Form designers use LiveC ycle Designer to create form fragments. These fragments are uniquely named subforms within an XFA form. The form designers also use Designer to create XFA forms that have uniquely named insertion points. You (the programmer) write DDX documents that specify how fragments are inserted into the XFA form.
The following illustration shows two XML forms (XFA templates). The form on the left contains an insertion point named myInsertionPoint. The form on the right contains a fragment named myFragment.
When the Assembler service interprets the following DDX document, it creates an XML form that contains another XML form. The myFragment subform from the myFragmentSource document is inserted at the myInsertionPoint in the myFormSource document.
<DDX xmlns="http://ns.adobe.com/DDX/1.0/"> <XDP result="myFormResult"> <XDP source="myFormSource"> <XDPContent fragment="myFragment" insertionPoint="myInsertionPoint" source="myFragmentSource"/> </XDP> </XDP> </DDX
You can use the Assembler service to package an XDP document as a PDF document, as shown in this DDX document.
<DDX xmlns="http://ns.adobe.com/DDX/1.0/"> <PDF result="Untitled 1" encryption="passEncProfile1"> <XDP> <XDP source="sourceXDP3"/> <XDP source="sourceXDP4"/> </XDP> </PDF> </DDX>
You can use the Assembler service to disassemble a PDF document. The service can extract pages from the source document or divide a source document based on bookmarks. Typically, this task is useful if the PDF document was originally created from many individual documents, such as a collection of statements.
In the following illustration, pages 1-3 are extracted from the source document and placed in a new resultant document.
<PDF result="Doc4"> <PDF source="Doc2" pages="1-3"/> </PDF>
In the following illustration, DocA is divided into multiple resultant documents. The first level 1 bookmark on a page identifies the start of a new resultant document.
<PDFsFromBookmarks prefix="A"> <PDF source="DocA"/> </PDFsFromBookmarks>
You can use the Assembler service to determine whether a PDF document is PDF/A-compliant. PDF/A is an archival format meant for long-term preservation of the document’s content. The fonts are embedded within the document, and the file is uncompressed. As a result, a PDF/A document is typically larger than a standard PDF document. Also, a PDF/A document does not contain audio and video content.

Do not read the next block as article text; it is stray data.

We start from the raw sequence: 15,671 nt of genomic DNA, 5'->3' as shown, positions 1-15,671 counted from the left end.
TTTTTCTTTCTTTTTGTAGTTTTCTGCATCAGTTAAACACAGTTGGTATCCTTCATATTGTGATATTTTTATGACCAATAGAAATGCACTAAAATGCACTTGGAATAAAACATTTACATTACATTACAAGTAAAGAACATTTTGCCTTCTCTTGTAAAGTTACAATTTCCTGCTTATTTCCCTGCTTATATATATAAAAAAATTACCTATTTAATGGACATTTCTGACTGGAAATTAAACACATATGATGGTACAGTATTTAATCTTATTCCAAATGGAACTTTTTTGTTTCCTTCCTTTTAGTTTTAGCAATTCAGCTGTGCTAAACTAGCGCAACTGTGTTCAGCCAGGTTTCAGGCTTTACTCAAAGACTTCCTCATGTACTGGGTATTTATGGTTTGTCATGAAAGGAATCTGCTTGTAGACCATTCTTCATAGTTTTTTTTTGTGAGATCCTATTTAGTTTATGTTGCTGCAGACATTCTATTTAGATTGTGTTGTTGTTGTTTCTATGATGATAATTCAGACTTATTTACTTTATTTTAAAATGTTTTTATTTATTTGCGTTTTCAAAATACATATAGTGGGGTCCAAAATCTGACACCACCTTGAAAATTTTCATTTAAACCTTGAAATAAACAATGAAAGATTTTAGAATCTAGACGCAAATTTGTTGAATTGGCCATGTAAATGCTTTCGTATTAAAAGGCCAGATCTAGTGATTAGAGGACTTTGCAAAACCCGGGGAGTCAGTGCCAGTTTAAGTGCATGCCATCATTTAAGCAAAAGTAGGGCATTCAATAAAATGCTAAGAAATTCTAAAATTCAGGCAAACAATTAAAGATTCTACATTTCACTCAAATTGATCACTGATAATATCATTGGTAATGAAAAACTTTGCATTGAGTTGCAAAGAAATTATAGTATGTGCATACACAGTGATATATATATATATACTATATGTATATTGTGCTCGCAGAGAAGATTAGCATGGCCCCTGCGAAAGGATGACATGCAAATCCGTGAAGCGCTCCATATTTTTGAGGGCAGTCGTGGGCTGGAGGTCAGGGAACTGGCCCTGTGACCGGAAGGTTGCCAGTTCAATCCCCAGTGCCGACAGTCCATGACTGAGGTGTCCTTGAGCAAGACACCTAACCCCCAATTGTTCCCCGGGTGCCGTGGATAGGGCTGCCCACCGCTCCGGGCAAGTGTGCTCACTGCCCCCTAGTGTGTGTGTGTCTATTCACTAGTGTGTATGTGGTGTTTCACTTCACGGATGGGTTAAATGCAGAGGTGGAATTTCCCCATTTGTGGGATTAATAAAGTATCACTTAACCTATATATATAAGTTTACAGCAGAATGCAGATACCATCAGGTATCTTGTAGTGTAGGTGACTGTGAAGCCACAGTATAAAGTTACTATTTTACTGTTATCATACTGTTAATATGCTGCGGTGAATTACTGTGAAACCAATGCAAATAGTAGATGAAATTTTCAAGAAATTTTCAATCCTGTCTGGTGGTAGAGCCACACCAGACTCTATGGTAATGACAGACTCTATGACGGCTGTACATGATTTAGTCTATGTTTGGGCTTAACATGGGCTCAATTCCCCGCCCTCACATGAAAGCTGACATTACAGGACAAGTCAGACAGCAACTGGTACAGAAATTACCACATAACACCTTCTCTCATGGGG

You can use the Assembler service to obtain the following information about a PDF document:
- Text information.
- Words on each page of the document
- Position of each word on each page of the document
- Sentences in each paragraph of each page of the document
- Bookmarks, including the page number, title, destination, and appearance. You can export this
data from a PDF document and import it into a PDF document.
- File attachments, including file information. For page-level attachments, it also includes the
location of the file attachment annotation. You can export this data from a PDF document and
import it into a PDF document.
- Package files, including file information, folders, package, schema, and field data. You can export this data from a PDF document and import it into a PDF document.
You can use the Assembler service to determine whether a DDX document is valid. For example, if you upgraded from a previous LiveCycle version, validation ensures that your DDX document is valid.
You can use DDX documents that cause the Assembler service to call the following LiveC ycle services. The Assembler service can call only those services installed with LiveCycle.
Reader Extensions service: Enables Adobe Reader users to digitally sign the resultant PDF document.
Forms service: Merges an XDP file and XML data file to produce a PDF document that contains the filled interactive form.
Output service: Converts a dynamic XML form to a PDF document that contains a non-interactive form (flattens the form). The Assembler service flattens static XML forms and Acrobat forms without calling the Output service.
<?xml version="1.0" encoding="UTF-8"?> <DDX xmlns="http://ns.adobe.com/DDX/1.0/"> <PDF result="outDoc"> <PDF source="doc1"/> <PDF source="doc2"/> <ReaderRights credentialAlias="LCESCred" digitalSignatures="true"/> </PDF> </DDX>